Tuesday, June 7, 2011

Move Over MRSA - It's VISA and VRSA Time

Is it too late to buy stock in the company that makes linezolid?

This group up in Detroit reviewed 320 patients with MRSA bacteremia and found that 52.5% experienced Vancomycin failure.  Their conclusion states several significant OR for failure, but review of the between-group differences doesn't show a lot of significant differences.  Nursing homes, for example, were the only p < 0.05, and predicted vancomycin success with a p of 0.02.

What is more important than their clinical predictors, however, is their review of the bactericidal activity of vancomycin - and that higher MICs and higher troughs are needed to effectively treat patients.  I've seen our pharmacists recognize this at my hospital as well - the 1g IV Vancomycin standard initial load is transitioning to a weight-based dose.

But, more importantly, what we're probably really observing is the initial stages of the end of vancomycin's utility for MRSA.  And, I hate to see what happens when TMP/SMX stops working, too....


Monday, June 6, 2011

Overdiagnosis of Pulmonary Embolism

Another over-testing over-diagnosis article effectively illustrating issues endemic to our current medical culture.

They do a retrospective national database review regarding the impact of the introduction of CTPA protocol for rule-out PE, and note that we've diagnosed three times as many PEs in 2006 as we did in 1998.  And, by detecting more PEs, we managed to reduce mortality attributed to PE...along the same gradually decreasing trendline that was present prior to the introduction of CTPA.

Figure 2 is the truly damning graphic - look at all those extra PEs we're finding and treating for effectively no substantial benefit.  Their secondary analysis was in-hospital anticoagulation complications on patients with any diagnosis of PE, which has jumped 71%.  Thank goodness we can put them on dagibatran now instead of coumadin and not be able to reverse their life-threatening bleeding episodes....

Again, we are testing people who shouldn't be testing, finding disease of uncertain clinical significance, and harming them with overtreatment - and let's not even start with the costs.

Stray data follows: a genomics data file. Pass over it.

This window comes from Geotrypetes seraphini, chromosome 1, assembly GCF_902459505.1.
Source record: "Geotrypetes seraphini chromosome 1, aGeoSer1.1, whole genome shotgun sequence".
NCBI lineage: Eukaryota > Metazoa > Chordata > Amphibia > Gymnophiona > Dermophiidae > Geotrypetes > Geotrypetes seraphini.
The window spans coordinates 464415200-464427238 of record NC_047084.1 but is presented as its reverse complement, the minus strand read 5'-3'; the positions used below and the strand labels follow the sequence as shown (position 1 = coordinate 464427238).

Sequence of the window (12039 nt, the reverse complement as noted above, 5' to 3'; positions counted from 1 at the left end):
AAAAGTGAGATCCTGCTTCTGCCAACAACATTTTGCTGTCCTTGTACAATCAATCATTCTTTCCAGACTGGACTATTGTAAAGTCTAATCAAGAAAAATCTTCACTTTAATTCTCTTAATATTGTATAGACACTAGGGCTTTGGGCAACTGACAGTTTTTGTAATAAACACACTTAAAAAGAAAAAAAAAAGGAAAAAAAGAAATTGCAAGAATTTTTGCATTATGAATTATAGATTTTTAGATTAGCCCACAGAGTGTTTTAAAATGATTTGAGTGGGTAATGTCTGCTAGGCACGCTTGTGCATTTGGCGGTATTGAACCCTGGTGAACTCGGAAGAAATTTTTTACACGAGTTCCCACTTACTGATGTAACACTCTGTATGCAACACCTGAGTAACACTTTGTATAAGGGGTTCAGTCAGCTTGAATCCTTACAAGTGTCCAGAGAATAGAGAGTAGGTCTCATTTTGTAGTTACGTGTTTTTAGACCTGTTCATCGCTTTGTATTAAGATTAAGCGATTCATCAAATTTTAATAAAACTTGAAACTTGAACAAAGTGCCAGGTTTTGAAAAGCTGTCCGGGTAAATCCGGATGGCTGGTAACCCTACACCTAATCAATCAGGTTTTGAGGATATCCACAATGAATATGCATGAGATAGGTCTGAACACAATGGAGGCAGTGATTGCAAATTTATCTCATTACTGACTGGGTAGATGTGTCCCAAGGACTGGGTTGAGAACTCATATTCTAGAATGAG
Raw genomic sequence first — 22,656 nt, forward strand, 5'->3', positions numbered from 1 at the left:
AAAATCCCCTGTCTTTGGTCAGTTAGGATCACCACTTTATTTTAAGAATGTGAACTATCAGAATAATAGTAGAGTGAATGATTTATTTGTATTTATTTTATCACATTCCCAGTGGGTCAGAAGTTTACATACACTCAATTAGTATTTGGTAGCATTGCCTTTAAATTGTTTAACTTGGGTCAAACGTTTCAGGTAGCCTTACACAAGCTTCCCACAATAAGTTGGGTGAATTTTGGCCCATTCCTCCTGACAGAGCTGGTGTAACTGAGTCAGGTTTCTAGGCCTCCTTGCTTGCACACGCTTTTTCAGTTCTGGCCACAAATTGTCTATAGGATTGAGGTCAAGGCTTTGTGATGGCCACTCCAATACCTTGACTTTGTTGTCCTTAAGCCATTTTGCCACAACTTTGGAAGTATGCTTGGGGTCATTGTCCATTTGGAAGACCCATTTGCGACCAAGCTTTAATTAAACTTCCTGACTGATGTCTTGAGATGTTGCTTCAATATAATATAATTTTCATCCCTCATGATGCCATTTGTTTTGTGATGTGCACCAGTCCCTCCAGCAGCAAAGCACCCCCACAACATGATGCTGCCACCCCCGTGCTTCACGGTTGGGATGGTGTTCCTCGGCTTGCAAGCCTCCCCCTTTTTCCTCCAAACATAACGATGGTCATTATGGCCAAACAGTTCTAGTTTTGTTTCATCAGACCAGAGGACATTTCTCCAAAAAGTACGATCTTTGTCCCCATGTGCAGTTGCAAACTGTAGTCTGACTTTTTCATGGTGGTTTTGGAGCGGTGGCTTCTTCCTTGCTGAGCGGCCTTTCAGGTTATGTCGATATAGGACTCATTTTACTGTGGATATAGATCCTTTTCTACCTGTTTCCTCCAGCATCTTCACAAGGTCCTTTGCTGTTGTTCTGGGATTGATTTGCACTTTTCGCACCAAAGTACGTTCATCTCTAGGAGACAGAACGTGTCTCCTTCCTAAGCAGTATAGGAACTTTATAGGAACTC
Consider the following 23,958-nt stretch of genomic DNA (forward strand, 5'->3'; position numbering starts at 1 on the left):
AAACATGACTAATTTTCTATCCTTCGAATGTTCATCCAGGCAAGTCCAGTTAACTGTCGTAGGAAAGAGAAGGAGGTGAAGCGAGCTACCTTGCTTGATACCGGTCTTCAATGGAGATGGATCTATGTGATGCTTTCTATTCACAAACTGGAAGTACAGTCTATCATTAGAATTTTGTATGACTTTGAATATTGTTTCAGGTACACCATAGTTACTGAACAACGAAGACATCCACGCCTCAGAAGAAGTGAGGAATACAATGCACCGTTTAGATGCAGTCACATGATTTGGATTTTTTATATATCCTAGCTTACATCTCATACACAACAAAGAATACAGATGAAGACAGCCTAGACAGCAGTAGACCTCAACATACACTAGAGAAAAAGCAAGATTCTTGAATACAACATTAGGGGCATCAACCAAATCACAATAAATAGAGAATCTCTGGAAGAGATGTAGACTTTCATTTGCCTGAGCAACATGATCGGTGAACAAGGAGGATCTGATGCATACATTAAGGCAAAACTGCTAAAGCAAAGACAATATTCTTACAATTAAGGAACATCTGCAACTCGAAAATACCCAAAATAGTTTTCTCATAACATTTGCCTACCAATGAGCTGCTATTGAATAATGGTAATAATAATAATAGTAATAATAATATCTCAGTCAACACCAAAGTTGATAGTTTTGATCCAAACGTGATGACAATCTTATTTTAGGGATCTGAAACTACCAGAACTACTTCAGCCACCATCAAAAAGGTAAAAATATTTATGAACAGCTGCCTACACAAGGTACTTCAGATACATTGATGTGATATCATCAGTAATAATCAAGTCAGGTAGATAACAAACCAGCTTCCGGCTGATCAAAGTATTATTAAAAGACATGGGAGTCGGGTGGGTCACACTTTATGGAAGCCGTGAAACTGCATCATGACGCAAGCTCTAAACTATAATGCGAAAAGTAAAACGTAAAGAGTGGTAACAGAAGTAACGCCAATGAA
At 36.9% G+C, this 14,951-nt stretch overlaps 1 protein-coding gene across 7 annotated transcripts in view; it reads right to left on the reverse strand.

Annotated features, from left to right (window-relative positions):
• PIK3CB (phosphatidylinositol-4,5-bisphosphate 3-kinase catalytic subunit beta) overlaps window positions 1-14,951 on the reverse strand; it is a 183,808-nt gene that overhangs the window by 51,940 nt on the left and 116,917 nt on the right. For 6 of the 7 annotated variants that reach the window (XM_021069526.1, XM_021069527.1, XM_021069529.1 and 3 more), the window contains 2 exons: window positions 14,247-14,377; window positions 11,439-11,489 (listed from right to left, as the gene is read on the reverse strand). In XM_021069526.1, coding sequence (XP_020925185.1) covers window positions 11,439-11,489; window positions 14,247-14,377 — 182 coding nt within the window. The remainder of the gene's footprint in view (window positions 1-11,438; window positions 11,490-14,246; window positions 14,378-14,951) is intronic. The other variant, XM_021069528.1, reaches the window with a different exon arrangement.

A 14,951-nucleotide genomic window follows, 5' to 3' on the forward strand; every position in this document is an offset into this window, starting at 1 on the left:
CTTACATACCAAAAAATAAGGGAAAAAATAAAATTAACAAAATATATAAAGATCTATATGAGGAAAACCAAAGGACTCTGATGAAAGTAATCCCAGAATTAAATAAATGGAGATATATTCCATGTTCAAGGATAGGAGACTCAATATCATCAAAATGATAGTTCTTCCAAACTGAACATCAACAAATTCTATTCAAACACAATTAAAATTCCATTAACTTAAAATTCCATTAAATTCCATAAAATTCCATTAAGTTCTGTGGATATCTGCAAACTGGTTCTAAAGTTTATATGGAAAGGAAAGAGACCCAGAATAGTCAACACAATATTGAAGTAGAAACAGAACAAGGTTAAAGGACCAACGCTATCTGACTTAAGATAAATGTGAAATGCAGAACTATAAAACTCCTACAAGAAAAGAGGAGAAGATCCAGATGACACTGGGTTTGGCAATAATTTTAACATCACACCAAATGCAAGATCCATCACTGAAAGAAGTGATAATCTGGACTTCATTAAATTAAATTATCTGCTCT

Sunday, June 5, 2011

Physician Perception of Ethnicity Preferences at End Of Life

I'm not sure what this paper definitely adds to the body of literature, but it's been awhile since I read anything on this topic, so I thought it was interesting.

I will give the disclaimer that this has been my limited anecdotal experience during my time in MICU, SICU, PICU etc., that certain ethnic groups were less likely to be amenable to withdrawal of care discussions, transitions to comfort care, hospice, etc., much to our absolute frustration that we were expending inordinate resources to torture some poor ventilated husk of person with no chance of functional recovery.  This study, in a small single-center sample, more or less confirms that we all share that same perception - but, in theory, it doesn't change our practice.

This study surveyed physicians regarding their perceptions of black vs. white end-stage cancer patients, and they tended to believe that a black person would be more likely to want continued aggressive treatment at the end of life.  The remainder of their article, which is a little more difficult to interpret, basically said that regardless of the perceptions, they still recommended the same (in statistical aggregate) treatment to the black vs. white hypothetical cohorts.

While this study didn't find any measurable treatment differences, we've seen all throughout the literature that perception tends towards reality, and that there are many cases of measurable outcomes differences for different ethnicities.  This study just leaves me with a sour taste and more questions than answers.


Friday, June 3, 2011

Testing For Pulmonary Embolism is More Harmful Than Helpful

This is, in my opinion, the most conceptually important article I have read in the few months I've been posting to this blog.